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Mr. Hayes: I know that the hon. Gentleman shares my concern that the problem with the drip-feed approach that he describes is that, although it may attract headlines, it is unrelated to need. It is a crude instrument. He criticised my hon. Friend the Member for Maidenhead (Mrs. May) because she said that the formula would have to take account of need, but surely he would acknowledge that the Government's approach of handing out money in lump sums does not address the core issue of need.

Mr. Willis: I think that I have already said that. I have never met an hon. Member who supports the current system. I asked for an explanation of the current standard spending assessment system and, because I knew that it would be a leisurely debate, I have the answer with me.

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I shall describe to the House how primary schools get their money. Under the fairer funding scheme, the Government's SSA for primary pupils for 1999-2000 contains the following formula:

It is plainly nonsense to have such a lack of transparency in our funding system, and the Government promised to change it.

Mr. Jim Cunningham: First, it ill behoves the Opposition's Front-Bench spokesman to talk about SSAs when no one manipulated them more than the Conservative Government. Secondly, every year they were in government we had the hardy annual of finding out whether an area would retain its cost adjustment. We cannot know where we stand when we relate cost adjustments to SSAs.

Mr. Willis: Again, I agree with the hon. Gentleman. However, while the Labour party was still in opposition, it promised that the system would be made fair and transparent. The Secretary of State should give a commitment to that effect.

Another myth needs to be exposed. It was mentioned by the right hon. Member for Huntingdon and relates to the amount that the Government are spending on education services. It is thought that such spending is increasing dramatically. However, according to Library figures, the proportion of gross domestic product that is spent on education during this Parliament will be 4.6 per cent., compared with 4.9 per cent. under the Government of the right hon. Member for Huntingdon. We can argue about GDP until the cows come home, but the Government said that they would spend a greater percentage of the country's wealth on education. That is clearly not happening.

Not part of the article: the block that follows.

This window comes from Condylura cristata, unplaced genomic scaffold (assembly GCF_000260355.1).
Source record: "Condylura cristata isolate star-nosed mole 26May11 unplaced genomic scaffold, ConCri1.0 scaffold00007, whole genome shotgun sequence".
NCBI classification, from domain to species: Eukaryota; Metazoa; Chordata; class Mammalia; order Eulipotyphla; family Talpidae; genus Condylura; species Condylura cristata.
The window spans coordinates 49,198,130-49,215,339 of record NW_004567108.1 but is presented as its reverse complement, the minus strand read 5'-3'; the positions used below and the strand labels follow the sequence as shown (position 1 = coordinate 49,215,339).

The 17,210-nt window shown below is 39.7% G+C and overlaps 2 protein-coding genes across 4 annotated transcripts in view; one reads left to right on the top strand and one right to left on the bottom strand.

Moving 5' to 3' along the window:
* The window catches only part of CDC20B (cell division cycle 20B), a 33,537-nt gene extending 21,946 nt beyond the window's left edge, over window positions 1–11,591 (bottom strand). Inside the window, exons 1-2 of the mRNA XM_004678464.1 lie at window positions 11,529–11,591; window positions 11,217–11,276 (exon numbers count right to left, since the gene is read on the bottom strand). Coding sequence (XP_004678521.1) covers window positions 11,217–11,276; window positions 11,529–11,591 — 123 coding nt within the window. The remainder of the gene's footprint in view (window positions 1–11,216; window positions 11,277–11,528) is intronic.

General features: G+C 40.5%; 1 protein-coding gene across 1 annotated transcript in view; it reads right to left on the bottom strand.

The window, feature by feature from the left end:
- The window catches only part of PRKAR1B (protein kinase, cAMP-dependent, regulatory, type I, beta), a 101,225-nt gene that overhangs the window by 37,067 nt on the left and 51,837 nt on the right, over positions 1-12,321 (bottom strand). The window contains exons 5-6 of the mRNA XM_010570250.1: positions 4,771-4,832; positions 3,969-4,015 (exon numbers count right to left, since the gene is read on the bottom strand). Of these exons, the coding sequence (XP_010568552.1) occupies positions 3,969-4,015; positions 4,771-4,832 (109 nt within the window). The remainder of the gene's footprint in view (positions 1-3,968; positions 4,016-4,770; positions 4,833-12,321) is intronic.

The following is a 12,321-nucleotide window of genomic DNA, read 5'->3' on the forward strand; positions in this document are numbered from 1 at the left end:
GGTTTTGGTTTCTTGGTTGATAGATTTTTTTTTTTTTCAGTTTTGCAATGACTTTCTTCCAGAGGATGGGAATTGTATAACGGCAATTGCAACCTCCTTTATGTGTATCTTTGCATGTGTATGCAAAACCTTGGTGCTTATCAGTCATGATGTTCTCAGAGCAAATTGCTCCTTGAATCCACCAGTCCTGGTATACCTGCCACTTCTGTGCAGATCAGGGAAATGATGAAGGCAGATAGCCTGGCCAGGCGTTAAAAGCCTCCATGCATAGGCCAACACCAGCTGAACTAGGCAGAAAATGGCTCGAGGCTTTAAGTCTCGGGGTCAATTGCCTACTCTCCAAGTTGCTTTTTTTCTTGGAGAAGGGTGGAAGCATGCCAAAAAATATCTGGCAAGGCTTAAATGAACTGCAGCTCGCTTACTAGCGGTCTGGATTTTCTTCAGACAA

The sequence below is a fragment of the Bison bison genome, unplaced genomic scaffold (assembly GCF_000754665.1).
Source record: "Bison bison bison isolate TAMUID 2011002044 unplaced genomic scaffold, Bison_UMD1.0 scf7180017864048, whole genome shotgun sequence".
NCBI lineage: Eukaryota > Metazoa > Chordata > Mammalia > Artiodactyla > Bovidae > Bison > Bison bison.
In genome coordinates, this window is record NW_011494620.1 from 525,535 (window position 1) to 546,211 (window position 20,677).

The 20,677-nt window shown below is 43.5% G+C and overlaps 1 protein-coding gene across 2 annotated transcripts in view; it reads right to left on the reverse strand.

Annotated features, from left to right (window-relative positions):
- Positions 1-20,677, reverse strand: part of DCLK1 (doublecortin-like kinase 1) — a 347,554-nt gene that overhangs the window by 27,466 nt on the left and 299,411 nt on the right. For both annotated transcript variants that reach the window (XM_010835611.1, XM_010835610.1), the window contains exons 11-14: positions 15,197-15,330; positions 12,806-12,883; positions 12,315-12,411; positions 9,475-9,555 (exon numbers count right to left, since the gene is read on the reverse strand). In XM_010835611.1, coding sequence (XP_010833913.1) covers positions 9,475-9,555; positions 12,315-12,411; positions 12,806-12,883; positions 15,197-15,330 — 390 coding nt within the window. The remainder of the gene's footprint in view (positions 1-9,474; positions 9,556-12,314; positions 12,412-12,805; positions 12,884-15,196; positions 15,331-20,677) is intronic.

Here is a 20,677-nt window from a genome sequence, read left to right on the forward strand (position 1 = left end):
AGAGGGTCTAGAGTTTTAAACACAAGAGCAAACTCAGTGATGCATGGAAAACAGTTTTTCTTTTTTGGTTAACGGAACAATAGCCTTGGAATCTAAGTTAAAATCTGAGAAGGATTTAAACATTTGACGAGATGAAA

Liberal Democrats welcome the £200 million for recruitment and retention which the Secretary of State announced. We also welcome the fact that the Government have understood that there is a problem. However, we want to dissociate ourselves from the right hon. Gentleman's disgraceful attack on dedicated professionals which appeared in the Daily Mail today. When we are in the middle of a sensitive dispute, it does no good whatever to launch a wholesale attack on the teaching unions. The Under-Secretary of State for Education and Employment, the hon. Member for Croydon, North (Mr. Wicks), is in the Chamber and I have a challenge for the Government: rather than bandy words with trade unions about teacher shortages and, in particular, the strike action, they should immediately organise an emergency summit with trade union leaders, local authorities and the Department to set a timetable and resolve the crisis.

Last year, we established the General Teaching Council, one of whose key tasks should be to operate as a standing committee on teacher supply. I hope that I

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receive a response to that idea. We have all continually warned the Government about the problem of teacher recruitment. In last year's debate on the Budget, I said:

This year, we have received £200 million over three years. That is an improvement, but it is clearly not enough.

According to last week's survey by The Times Educational Supplement and the Secondary Heads Association, there are 10,000 vacancies in our secondary schools, and some 10,000 vacancies in our teacher training colleges have gone unfilled since 1997. That cannot go unchallenged. Indeed, Ministers have acted. They have introduced "golden hellos" and have tried to introduce a grant, which has become a training salary. Baroness Blackstone has said:

Hon. Members should note the term "training salaries". Paragraph 5.17 on page 68 of the Green Paper, which was published two weeks ago, said:

However, it is not a training salary and, if it is, it breaks all the Government's rules on salaries. A £6,000 salary works out at £3.95 an hour, based on a 40-hour week, but last week they told the House that we must have a £4.10 minimum wage from October. There is a real conflict here. Perhaps the Government will admit that the new training salary--if it is to be a salary--will have pension rights attached to it and that national insurance contributions will be paid on it. Without those, people will be disadvantaged.